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Nextera_XT_adapter.fa
README.md

README.md

Bioinformatic pipelines for mumps genome sequencing

Louise Moncla1, Allison Black1,2, Trevor Bedford1

1Department of Epidemiology, University of Washington, Seattle, WA, USA, 2Vaccine and Infectious Disease Division, Fred Hutchinson Cancer Research Center, Seattle, WA, USA

Overview of bioinformatic processing of mumps sequencing reads

  1. Adapter and quality trimming with Trimmomatic
  2. Mapping with bowtie2
  3. Manual inspection of mapping and consensus genome calling with Geneious
  4. Re-mapping fastq files called consensus with bowtie2

Trimming

Trimming was performed with Trimmomatic to remove Illumina adapter sequencing and ends of reads with low quality scores. Reads were trimmed in 5 bp windows to a quality score of Q30, and trimmed reads with length < 100 bp were discarded, using the following command: java -jar Trimmomatic-0.36/trimmomatic-0.36.jar SE input.fastq output.fastq ILLUMINACLIP:Nextera_XT_adapter.fa:1:30:10 SLIDINGWINDOW:5:30 MINLEN:100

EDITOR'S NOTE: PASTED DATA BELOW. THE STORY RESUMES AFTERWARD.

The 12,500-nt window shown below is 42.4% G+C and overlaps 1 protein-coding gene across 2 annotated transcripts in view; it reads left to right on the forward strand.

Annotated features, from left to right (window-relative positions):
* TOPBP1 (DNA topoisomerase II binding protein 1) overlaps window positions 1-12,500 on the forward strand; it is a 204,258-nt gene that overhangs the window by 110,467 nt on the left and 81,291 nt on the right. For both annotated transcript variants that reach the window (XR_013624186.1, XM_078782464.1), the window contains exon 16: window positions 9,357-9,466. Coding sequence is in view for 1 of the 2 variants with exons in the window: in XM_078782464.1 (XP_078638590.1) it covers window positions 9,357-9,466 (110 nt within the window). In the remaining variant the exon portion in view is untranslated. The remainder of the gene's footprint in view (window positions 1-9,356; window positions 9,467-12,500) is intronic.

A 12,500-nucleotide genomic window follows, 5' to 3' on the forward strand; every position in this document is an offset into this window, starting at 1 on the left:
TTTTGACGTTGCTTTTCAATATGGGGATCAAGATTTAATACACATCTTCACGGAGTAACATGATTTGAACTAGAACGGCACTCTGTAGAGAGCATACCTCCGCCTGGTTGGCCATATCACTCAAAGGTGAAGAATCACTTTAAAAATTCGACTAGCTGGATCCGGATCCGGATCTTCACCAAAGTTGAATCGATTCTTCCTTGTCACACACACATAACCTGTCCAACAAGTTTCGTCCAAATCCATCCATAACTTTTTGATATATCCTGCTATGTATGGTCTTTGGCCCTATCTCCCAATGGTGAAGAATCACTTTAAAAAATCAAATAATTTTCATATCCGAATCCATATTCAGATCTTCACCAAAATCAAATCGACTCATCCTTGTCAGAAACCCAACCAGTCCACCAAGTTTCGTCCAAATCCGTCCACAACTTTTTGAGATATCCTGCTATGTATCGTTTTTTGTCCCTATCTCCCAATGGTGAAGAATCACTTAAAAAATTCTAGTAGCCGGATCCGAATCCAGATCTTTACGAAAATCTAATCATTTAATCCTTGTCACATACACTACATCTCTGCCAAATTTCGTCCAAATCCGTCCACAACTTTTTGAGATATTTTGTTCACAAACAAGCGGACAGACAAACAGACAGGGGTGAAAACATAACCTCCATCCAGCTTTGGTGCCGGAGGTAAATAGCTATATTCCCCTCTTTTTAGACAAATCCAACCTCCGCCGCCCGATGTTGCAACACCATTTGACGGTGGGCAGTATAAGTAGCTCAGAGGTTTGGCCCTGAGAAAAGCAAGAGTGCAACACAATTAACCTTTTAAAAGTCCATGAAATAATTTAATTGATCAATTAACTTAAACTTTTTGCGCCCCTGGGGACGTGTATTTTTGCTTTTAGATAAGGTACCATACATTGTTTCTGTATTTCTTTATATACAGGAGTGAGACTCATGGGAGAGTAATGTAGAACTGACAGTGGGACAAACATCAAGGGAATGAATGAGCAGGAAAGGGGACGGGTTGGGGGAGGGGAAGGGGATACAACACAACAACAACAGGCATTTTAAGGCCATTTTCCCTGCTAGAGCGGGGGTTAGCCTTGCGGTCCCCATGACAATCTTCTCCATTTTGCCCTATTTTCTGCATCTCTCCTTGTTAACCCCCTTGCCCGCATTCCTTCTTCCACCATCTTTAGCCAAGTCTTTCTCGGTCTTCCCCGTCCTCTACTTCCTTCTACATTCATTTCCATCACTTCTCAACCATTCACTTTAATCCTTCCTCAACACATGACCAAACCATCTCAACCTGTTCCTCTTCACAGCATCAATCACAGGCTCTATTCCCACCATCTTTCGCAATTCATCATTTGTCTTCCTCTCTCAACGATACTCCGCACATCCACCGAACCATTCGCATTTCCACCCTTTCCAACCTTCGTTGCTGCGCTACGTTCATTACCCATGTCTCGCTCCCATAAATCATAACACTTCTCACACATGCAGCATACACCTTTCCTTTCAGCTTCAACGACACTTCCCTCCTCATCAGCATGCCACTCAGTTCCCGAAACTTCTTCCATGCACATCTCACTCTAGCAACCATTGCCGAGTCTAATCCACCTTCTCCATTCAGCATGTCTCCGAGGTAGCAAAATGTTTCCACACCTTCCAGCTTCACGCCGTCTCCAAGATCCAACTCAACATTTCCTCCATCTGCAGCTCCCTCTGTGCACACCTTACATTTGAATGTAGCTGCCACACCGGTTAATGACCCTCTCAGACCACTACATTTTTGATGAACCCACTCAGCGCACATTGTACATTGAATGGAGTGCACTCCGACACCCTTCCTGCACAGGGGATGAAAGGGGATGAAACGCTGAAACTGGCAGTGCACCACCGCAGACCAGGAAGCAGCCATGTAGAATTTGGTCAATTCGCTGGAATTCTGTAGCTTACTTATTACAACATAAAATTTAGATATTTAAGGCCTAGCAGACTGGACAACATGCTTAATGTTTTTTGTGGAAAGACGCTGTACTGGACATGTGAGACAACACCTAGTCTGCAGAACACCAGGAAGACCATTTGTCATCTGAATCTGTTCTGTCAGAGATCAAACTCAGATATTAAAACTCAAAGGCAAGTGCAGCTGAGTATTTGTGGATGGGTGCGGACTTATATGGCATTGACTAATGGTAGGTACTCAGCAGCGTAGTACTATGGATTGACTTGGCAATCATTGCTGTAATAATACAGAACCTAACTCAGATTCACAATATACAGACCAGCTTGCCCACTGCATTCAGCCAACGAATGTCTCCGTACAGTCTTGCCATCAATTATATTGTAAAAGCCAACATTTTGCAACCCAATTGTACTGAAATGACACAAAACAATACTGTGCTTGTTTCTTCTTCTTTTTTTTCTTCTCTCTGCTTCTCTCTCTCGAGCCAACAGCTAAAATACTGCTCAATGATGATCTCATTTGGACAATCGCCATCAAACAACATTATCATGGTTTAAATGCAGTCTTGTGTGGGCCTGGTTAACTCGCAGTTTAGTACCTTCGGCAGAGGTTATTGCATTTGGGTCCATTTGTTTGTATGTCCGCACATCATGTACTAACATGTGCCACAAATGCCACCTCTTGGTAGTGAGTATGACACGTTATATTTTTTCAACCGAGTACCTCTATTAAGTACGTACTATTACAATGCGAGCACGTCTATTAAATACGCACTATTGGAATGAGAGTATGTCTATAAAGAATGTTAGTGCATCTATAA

Mapping

We used a genome from the mumps outbreak in Massachusetts as a reference sequence. We performed a local mapping of our trimmed reads to that reference using bowtie2, with the following command: bowtie2 -x reference_sequence.fasta -U read1.trimmed.fastq,read2.trimmed.fastq -S output.sam --local

The mapping (bam) file was manually inspected in Geneious.

Consensus sequence calling

Consensus sequences were called in Geneious, with nucleotide sites with <100x coverage called as Ns. Consensus genomes were exported in fasta format.

Remapping

To avoid issues with mapping to improper reference sequences, we then remapped each sample's fastq files to its own consensus sequence. These bam files were again manually inspected in Geneious, and a final consensus sequence was called. Those consensus genomes for which we acquired at least 80% full-genome coverage are available here as fasta files.